Standing atop a mountain, as if to embrace the city of Rio de Janeiro, Christ the Redeemer is Brazil’s most iconic monument. Over the years, the statue has become the very symbol of our country (remember those covers by The Economist?); it’s considered one of the world’s most memorable tourist attractions, and is equally a symbol of Christianity. On October 12, the Brazilian Christ turns 85.
Made from soapstone and with a concrete core, this Art Deco statue was first conceived in 1859 by the French priest Pierre-Marie Boss. The religious man saw in the Corcovado mountain “the world’s most unique pedestal” to celebrate Christ. Such a colossal project, however, would not be considered as a viable project until 1921. The idea was to inaugurate a statue in the following year, just in time to celebrate the 100th anniversary of Brazil’s independence day. Of course the engineers spoiled everything, stating what should have been obvious: the statue could not be built in under a year.
In 1924, due to pressure from Catholic groups, the project was finally carried out. A contest was organized to select an architect for the bid, and the project proposed by Heitor da Silva Costa ultimately won. Two other men would be responsible for erecting the monument: the French sculptor Paul Landowski and Brazilian engineer Heitor Levy. The construction began in 1926 and lasted for five years, with the metal structure imported from France and the concrete from Sweden.
On October 12, 1931, the city of Rio de Janeiro stopped its activities to celebrate the new statue. Cardinal Don Sebastião Leme blessed the monument, and even the creator of the wireless telegraph was expected to take part in the event. Guglielmo Marconi (1984-1937) would activate, from Italy, the lighting system. Adverse weather conditions, however, prevented him from doing so.
In 2011, family members of those responsible for the construction of the Christ the Redeemer statue became mired in a legal battle over the right to control the commercial use of its image. Members of the Landowski family tried to sue a jewelry brand for using an image of the Christ image in a necklace. The Archdiocese of Rio de Janeiro, however, retains all rights over the statue’s image; he accused the Landowskis of trying to make a profit from the Christ.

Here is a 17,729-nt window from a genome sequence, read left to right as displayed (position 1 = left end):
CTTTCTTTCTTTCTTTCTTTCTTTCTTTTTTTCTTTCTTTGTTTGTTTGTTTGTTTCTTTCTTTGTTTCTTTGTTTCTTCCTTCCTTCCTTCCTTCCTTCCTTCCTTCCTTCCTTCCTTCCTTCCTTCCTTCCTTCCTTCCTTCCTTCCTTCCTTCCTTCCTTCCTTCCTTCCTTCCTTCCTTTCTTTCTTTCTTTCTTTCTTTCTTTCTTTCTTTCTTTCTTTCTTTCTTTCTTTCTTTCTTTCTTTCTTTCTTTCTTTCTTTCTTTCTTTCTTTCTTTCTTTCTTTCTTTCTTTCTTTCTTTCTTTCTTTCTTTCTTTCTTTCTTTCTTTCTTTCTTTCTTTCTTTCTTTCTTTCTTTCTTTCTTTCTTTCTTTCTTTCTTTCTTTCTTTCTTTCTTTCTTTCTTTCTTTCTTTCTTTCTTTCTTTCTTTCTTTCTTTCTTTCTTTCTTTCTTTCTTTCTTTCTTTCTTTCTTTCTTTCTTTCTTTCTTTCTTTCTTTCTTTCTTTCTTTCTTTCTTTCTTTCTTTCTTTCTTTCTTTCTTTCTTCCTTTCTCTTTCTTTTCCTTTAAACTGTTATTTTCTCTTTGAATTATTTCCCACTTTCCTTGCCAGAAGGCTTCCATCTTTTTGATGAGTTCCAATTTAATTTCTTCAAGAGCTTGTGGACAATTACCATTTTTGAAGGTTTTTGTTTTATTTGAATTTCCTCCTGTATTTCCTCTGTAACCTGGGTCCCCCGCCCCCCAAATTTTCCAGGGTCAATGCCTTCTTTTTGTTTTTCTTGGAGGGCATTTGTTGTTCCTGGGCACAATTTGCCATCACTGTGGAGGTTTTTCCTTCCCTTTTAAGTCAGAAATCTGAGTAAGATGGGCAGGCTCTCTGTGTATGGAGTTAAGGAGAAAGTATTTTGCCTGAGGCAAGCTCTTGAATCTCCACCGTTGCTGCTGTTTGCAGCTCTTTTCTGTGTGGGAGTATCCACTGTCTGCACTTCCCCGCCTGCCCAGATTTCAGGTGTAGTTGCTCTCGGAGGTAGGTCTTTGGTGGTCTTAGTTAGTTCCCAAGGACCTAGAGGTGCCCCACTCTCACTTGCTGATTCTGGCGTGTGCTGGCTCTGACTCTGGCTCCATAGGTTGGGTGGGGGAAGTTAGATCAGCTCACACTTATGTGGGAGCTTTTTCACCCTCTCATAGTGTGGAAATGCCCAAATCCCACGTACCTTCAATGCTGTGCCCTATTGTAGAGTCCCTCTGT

Judicial battles aside, the Christ the Redeemer monument remains – as the late Pope John Paul II once said – “a symbol of love and a call for reconciliation.”
8 Christ the Redeemer Facts
- It is the largest Art Deco style statue in the world, reaching 30 meters in height (98ft), not including its 8-metre pedestal (26ft). The arms stretch 28 meters wide (92ft).
- For comparison, it’s approximately two-thirds the height of the Statue of Liberty, if you measure from base to torch.
- The statue weighs 635 metric tons
- It was considered one of the world’s 7 Wonders of the Contemporary World
- Back in 2008, a lightning strike damaged Christ’s head, eyebrows, and fingers
- In 1991, two teens spray-painted the pedestal. They were sentenced to six months of community service
- Among the celebrities and prominent figures who have visited the statue figure U.S. President Barack Obama, Princess Diana, the Dalai Lama, Pope Francis, and Beyoncé
- During the 1960s, the statue’s excessive lighting caused an environmental problem; it attracted millions of mosquitoes and moths to the point where the balance of the Tijuca forest (where the statue is located) was thrown off.